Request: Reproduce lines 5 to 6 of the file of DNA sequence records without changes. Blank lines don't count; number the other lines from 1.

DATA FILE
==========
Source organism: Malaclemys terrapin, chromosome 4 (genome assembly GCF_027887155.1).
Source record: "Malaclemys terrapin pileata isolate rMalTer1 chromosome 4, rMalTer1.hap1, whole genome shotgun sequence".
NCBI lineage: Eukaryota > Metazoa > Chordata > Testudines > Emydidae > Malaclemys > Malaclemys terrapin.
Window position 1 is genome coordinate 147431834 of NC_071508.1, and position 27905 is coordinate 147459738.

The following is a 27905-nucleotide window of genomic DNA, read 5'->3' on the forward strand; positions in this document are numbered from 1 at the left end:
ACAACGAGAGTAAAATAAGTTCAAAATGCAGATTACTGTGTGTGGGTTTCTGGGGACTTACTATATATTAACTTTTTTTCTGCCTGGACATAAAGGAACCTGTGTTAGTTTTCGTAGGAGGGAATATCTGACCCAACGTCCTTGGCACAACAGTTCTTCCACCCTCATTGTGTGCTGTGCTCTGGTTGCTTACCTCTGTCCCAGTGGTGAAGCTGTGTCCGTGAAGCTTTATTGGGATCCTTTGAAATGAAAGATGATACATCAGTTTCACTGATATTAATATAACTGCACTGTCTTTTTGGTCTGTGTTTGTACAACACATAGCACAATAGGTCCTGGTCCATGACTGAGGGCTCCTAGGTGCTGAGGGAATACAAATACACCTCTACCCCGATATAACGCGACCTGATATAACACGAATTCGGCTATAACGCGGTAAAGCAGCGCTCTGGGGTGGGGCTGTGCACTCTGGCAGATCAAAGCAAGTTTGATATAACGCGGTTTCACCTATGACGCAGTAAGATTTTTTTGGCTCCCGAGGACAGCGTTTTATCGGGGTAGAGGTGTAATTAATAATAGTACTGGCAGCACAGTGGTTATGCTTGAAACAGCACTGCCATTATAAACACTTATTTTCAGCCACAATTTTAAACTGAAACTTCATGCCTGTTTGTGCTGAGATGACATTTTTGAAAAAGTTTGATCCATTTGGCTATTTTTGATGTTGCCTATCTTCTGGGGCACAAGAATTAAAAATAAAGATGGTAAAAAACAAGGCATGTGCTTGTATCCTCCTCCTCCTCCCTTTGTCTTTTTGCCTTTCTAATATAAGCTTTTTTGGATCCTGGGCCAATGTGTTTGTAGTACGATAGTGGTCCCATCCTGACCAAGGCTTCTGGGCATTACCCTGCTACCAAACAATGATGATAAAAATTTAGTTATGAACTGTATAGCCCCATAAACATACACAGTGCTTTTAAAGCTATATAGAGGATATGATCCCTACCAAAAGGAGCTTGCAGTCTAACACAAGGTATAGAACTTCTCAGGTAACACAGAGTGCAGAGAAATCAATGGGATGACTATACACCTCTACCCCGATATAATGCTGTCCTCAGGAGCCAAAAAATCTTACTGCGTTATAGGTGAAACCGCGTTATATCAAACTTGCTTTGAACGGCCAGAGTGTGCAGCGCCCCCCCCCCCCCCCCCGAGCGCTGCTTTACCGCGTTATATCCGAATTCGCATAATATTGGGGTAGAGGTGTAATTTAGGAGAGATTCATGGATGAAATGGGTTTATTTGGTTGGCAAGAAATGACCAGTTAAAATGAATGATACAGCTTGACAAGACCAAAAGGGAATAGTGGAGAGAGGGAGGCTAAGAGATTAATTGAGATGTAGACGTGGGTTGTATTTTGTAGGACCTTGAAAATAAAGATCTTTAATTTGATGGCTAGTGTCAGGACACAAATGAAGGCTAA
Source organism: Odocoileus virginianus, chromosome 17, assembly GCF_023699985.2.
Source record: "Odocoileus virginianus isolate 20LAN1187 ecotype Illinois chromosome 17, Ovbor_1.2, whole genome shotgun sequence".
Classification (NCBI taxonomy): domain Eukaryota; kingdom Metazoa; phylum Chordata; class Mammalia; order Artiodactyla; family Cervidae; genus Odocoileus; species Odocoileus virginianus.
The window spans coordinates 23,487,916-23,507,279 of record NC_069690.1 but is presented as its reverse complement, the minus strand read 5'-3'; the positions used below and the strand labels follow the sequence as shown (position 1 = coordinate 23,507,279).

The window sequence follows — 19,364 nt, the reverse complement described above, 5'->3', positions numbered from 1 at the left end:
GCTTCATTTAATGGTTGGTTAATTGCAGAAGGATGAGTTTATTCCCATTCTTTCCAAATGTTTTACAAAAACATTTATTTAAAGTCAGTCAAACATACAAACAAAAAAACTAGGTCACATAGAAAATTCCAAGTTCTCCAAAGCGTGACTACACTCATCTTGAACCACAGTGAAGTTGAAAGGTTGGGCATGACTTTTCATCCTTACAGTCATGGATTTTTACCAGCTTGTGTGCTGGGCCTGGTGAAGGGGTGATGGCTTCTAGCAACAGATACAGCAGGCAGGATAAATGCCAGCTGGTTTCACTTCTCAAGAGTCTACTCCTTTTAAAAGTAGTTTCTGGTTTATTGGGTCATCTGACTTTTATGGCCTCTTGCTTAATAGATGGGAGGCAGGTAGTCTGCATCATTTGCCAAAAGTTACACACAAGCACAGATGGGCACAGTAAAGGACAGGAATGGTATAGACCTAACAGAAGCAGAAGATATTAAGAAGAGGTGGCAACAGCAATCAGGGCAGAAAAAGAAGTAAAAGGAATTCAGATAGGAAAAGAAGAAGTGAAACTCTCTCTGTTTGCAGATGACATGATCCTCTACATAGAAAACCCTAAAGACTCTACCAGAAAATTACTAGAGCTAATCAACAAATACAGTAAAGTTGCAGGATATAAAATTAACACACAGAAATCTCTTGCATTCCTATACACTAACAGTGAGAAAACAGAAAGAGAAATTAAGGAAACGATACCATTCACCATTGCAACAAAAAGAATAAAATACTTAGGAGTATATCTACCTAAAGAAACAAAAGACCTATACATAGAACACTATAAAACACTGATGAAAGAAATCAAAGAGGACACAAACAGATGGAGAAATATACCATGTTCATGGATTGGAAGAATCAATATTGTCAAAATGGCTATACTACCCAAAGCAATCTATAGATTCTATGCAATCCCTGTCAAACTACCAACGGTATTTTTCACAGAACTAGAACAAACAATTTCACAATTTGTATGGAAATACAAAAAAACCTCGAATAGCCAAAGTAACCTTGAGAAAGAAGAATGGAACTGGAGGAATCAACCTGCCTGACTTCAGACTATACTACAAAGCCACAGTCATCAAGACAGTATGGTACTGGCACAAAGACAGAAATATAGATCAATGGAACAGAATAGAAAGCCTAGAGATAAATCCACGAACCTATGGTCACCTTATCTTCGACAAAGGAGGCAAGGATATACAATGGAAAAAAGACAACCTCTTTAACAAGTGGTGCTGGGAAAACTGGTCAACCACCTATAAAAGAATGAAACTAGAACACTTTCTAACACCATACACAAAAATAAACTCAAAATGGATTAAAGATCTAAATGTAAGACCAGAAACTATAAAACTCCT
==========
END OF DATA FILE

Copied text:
The following is a 27905-nucleotide window of genomic DNA, read 5'->3' on the forward strand; positions in this document are numbered from 1 at the left end:
ACAACGAGAGTAAAATAAGTTCAAAATGCAGATTACTGTGTGTGGGTTTCTGGGGACTTACTATATATTAACTTTTTTTCTGCCTGGACATAAAGGAACCTGTGTTAGTTTTCGTAGGAGGGAATATCTGACCCAACGTCCTTGGCACAACAGTTCTTCCACCCTCATTGTGTGCTGTGCTCTGGTTGCTTACCTCTGTCCCAGTGGTGAAGCTGTGTCCGTGAAGCTTTATTGGGATCCTTTGAAATGAAAGATGATACATCAGTTTCACTGATATTAATATAACTGCACTGTCTTTTTGGTCTGTGTTTGTACAACACATAGCACAATAGGTCCTGGTCCATGACTGAGGGCTCCTAGGTGCTGAGGGAATACAAATACACCTCTACCCCGATATAACGCGACCTGATATAACACGAATTCGGCTATAACGCGGTAAAGCAGCGCTCTGGGGTGGGGCTGTGCACTCTGGCAGATCAAAGCAAGTTTGATATAACGCGGTTTCACCTATGACGCAGTAAGATTTTTTTGGCTCCCGAGGACAGCGTTTTATCGGGGTAGAGGTGTAATTAATAATAGTACTGGCAGCACAGTGGTTATGCTTGAAACAGCACTGCCATTATAAACACTTATTTTCAGCCACAATTTTAAACTGAAACTTCATGCCTGTTTGTGCTGAGATGACATTTTTGAAAAAGTTTGATCCATTTGGCTATTTTTGATGTTGCCTATCTTCTGGGGCACAAGAATTAAAAATAAAGATGGTAAAAAACAAGGCATGTGCTTGTATCCTCCTCCTCCTCCCTTTGTCTTTTTGCCTTTCTAATATAAGCTTTTTTGGATCCTGGGCCAATGTGTTTGTAGTACGATAGTGGTCCCATCCTGACCAAGGCTTCTGGGCATTACCCTGCTACCAAACAATGATGATAAAAATTTAGTTATGAACTGTATAGCCCCATAAACATACACAGTGCTTTTAAAGCTATATAGAGGATATGATCCCTACCAAAAGGAGCTTGCAGTCTAACACAAGGTATAGAACTTCTCAGGTAACACAGAGTGCAGAGAAATCAATGGGATGACTATACACCTCTACCCCGATATAATGCTGTCCTCAGGAGCCAAAAAATCTTACTGCGTTATAGGTGAAACCGCGTTATATCAAACTTGCTTTGAACGGCCAGAGTGTGCAGCGCCCCCCCCCCCCCCCCCGAGCGCTGCTTTACCGCGTTATATCCGAATTCGCATAATATTGGGGTAGAGGTGTAATTTAGGAGAGATTCATGGATGAAATGGGTTTATTTGGTTGGCAAGAAATGACCAGTTAAAATGAATGATACAGCTTGACAAGACCAAAAGGGAATAGTGGAGAGAGGGAGGCTAAGAGATTAATTGAGATGTAGACGTGGGTTGTATTTTGTAGGACCTTGAAAATAAAGATCTTTAATTTGATGGCTAGTGTCAGGACACAAATGAAGGCTAA